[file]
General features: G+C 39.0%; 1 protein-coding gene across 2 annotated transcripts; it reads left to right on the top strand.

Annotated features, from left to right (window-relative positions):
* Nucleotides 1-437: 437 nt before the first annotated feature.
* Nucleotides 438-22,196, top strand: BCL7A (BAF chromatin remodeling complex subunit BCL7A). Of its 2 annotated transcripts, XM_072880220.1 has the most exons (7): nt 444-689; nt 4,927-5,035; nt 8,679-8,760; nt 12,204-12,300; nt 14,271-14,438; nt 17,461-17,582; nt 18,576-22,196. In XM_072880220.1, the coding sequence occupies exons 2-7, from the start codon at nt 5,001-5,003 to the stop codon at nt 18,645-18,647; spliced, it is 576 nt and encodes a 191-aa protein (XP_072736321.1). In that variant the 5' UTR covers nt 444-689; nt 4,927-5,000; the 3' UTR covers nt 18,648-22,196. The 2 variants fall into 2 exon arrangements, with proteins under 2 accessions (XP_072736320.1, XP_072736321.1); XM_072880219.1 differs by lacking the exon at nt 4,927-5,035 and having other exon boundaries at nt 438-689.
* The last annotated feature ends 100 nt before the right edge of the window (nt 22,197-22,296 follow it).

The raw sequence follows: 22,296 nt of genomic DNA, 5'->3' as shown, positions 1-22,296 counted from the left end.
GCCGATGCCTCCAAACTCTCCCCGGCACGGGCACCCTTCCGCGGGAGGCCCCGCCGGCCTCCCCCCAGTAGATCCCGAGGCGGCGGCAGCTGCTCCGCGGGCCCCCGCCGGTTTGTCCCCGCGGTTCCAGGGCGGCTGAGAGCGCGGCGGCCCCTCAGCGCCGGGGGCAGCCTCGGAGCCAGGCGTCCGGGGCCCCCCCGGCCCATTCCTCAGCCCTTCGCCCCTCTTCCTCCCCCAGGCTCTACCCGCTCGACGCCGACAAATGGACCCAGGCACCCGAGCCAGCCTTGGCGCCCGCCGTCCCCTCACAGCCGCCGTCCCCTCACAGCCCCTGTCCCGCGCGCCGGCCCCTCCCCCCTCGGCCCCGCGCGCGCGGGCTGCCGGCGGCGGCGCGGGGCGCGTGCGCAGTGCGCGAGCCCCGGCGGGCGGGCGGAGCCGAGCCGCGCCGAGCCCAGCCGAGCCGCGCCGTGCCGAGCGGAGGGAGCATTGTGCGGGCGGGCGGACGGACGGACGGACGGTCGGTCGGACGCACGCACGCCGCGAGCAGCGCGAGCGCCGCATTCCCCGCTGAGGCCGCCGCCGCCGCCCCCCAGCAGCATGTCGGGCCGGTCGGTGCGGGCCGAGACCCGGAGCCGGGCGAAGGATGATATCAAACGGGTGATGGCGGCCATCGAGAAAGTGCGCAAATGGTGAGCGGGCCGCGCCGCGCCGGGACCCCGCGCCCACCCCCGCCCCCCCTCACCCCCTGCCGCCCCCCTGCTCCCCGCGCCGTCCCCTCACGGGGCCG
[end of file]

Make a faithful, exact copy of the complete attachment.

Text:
General features: G+C 39.0%; 1 protein-coding gene across 2 annotated transcripts; it reads left to right on the top strand.

Annotated features, from left to right (window-relative positions):
* Nucleotides 1-437: 437 nt before the first annotated feature.
* Nucleotides 438-22,196, top strand: BCL7A (BAF chromatin remodeling complex subunit BCL7A). Of its 2 annotated transcripts, XM_072880220.1 has the most exons (7): nt 444-689; nt 4,927-5,035; nt 8,679-8,760; nt 12,204-12,300; nt 14,271-14,438; nt 17,461-17,582; nt 18,576-22,196. In XM_072880220.1, the coding sequence occupies exons 2-7, from the start codon at nt 5,001-5,003 to the stop codon at nt 18,645-18,647; spliced, it is 576 nt and encodes a 191-aa protein (XP_072736321.1). In that variant the 5' UTR covers nt 444-689; nt 4,927-5,000; the 3' UTR covers nt 18,648-22,196. The 2 variants fall into 2 exon arrangements, with proteins under 2 accessions (XP_072736320.1, XP_072736321.1); XM_072880219.1 differs by lacking the exon at nt 4,927-5,035 and having other exon boundaries at nt 438-689.
* The last annotated feature ends 100 nt before the right edge of the window (nt 22,197-22,296 follow it).

The raw sequence follows: 22,296 nt of genomic DNA, 5'->3' as shown, positions 1-22,296 counted from the left end.
GCCGATGCCTCCAAACTCTCCCCGGCACGGGCACCCTTCCGCGGGAGGCCCCGCCGGCCTCCCCCCAGTAGATCCCGAGGCGGCGGCAGCTGCTCCGCGGGCCCCCGCCGGTTTGTCCCCGCGGTTCCAGGGCGGCTGAGAGCGCGGCGGCCCCTCAGCGCCGGGGGCAGCCTCGGAGCCAGGCGTCCGGGGCCCCCCCGGCCCATTCCTCAGCCCTTCGCCCCTCTTCCTCCCCCAGGCTCTACCCGCTCGACGCCGACAAATGGACCCAGGCACCCGAGCCAGCCTTGGCGCCCGCCGTCCCCTCACAGCCGCCGTCCCCTCACAGCCCCTGTCCCGCGCGCCGGCCCCTCCCCCCTCGGCCCCGCGCGCGCGGGCTGCCGGCGGCGGCGCGGGGCGCGTGCGCAGTGCGCGAGCCCCGGCGGGCGGGCGGAGCCGAGCCGCGCCGAGCCCAGCCGAGCCGCGCCGTGCCGAGCGGAGGGAGCATTGTGCGGGCGGGCGGACGGACGGACGGACGGTCGGTCGGACGCACGCACGCCGCGAGCAGCGCGAGCGCCGCATTCCCCGCTGAGGCCGCCGCCGCCGCCCCCCAGCAGCATGTCGGGCCGGTCGGTGCGGGCCGAGACCCGGAGCCGGGCGAAGGATGATATCAAACGGGTGATGGCGGCCATCGAGAAAGTGCGCAAATGGTGAGCGGGCCGCGCCGCGCCGGGACCCCGCGCCCACCCCCGCCCCCCCTCACCCCCTGCCGCCCCCCTGCTCCCCGCGCCGTCCCCTCACGGGGCCG